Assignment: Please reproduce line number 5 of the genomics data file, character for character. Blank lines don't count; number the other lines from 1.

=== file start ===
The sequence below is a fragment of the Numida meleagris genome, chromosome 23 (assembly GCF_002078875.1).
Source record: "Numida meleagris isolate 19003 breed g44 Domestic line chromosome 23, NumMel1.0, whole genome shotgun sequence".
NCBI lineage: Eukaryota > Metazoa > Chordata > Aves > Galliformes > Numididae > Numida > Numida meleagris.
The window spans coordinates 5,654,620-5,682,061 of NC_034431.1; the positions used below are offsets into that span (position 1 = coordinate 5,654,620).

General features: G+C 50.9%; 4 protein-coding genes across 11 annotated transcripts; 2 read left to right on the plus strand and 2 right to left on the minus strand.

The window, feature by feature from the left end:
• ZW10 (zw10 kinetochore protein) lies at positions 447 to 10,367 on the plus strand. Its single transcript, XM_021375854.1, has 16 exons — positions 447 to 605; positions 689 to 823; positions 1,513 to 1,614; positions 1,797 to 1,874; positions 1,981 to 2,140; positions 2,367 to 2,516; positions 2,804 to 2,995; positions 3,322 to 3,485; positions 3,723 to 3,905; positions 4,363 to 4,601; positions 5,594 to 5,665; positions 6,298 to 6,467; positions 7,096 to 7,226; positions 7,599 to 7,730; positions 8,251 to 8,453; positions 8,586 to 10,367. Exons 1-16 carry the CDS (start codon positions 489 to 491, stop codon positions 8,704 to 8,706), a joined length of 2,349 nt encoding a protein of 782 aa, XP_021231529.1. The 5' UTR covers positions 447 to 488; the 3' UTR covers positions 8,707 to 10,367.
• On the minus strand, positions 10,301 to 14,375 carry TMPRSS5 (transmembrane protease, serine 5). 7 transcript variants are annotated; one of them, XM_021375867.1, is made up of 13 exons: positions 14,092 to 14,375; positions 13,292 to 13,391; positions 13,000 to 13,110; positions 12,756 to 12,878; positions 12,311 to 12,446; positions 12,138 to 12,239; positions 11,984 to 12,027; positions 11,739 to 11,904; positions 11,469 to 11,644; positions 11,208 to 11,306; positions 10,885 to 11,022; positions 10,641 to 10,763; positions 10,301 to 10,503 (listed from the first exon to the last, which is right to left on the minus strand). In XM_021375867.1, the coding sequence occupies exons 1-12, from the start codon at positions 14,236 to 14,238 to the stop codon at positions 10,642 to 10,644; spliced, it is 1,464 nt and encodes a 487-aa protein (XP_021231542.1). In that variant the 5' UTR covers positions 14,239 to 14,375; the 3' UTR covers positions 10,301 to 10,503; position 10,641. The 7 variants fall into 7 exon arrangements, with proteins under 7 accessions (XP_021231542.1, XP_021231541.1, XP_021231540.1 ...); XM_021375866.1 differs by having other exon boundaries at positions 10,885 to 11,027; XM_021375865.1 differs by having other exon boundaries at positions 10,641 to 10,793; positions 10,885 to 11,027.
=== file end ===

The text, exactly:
General features: G+C 50.9%; 4 protein-coding genes across 11 annotated transcripts; 2 read left to right on the plus strand and 2 right to left on the minus strand.